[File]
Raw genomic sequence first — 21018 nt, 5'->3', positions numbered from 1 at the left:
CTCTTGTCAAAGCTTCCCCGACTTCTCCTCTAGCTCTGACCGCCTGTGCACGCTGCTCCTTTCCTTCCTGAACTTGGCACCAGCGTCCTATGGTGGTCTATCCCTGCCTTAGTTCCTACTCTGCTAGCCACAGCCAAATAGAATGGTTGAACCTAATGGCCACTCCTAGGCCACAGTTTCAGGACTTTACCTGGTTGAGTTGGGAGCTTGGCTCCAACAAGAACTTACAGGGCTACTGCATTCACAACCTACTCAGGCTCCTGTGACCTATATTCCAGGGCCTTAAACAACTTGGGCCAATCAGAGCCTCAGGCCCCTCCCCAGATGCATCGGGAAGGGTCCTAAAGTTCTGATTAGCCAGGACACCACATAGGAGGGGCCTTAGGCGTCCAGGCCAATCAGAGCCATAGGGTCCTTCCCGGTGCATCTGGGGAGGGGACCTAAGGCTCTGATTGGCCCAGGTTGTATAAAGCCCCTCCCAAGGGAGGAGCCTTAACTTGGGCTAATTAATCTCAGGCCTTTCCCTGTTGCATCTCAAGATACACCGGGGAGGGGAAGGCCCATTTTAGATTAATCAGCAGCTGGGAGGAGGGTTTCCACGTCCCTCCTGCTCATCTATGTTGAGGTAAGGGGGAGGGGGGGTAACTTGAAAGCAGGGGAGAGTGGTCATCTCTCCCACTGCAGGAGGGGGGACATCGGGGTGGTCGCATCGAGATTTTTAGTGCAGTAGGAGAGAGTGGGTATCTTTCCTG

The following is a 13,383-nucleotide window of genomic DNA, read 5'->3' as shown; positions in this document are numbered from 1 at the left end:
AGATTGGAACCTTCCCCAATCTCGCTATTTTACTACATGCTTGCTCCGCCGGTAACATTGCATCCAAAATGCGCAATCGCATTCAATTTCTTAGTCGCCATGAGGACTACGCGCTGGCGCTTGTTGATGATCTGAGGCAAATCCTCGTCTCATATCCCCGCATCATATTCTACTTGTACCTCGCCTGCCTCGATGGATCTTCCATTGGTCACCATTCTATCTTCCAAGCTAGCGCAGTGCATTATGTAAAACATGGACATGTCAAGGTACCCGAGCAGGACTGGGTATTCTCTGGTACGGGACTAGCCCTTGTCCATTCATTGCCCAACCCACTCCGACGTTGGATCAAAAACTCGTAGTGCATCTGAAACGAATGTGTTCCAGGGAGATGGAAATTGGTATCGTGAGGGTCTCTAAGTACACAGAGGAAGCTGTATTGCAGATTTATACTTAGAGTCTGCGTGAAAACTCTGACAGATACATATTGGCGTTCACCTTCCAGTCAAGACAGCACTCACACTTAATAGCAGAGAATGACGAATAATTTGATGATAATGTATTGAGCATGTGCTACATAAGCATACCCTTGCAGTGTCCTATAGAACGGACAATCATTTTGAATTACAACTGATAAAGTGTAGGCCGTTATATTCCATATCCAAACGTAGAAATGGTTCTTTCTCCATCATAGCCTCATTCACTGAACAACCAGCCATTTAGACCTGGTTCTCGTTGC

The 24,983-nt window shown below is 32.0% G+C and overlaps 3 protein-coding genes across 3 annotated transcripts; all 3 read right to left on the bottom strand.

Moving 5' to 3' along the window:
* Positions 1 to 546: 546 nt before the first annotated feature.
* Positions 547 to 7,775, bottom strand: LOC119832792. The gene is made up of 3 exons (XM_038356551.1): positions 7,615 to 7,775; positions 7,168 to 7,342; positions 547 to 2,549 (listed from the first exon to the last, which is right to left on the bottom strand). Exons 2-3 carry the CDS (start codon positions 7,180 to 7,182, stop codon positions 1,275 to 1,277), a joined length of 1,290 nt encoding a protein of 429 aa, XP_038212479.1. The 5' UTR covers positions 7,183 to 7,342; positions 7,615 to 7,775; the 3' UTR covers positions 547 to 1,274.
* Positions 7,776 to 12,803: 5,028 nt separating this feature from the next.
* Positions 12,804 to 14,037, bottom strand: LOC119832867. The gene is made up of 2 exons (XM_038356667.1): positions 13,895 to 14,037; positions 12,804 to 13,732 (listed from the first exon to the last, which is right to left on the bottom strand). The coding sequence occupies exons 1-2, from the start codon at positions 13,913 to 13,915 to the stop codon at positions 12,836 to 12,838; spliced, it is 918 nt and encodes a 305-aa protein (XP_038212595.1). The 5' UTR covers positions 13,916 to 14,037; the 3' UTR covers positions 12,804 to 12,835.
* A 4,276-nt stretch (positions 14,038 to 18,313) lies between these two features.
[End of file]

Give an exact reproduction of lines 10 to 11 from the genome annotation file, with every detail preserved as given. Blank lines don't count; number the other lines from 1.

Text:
* Positions 12,804 to 14,037, bottom strand: LOC119832867. The gene is made up of 2 exons (XM_038356667.1): positions 13,895 to 14,037; positions 12,804 to 13,732 (listed from the first exon to the last, which is right to left on the bottom strand). The coding sequence occupies exons 1-2, from the start codon at positions 13,913 to 13,915 to the stop codon at positions 12,836 to 12,838; spliced, it is 918 nt and encodes a 305-aa protein (XP_038212595.1). The 5' UTR covers positions 13,916 to 14,037; the 3' UTR covers positions 12,804 to 12,835.
* A 4,276-nt stretch (positions 14,038 to 18,313) lies between these two features.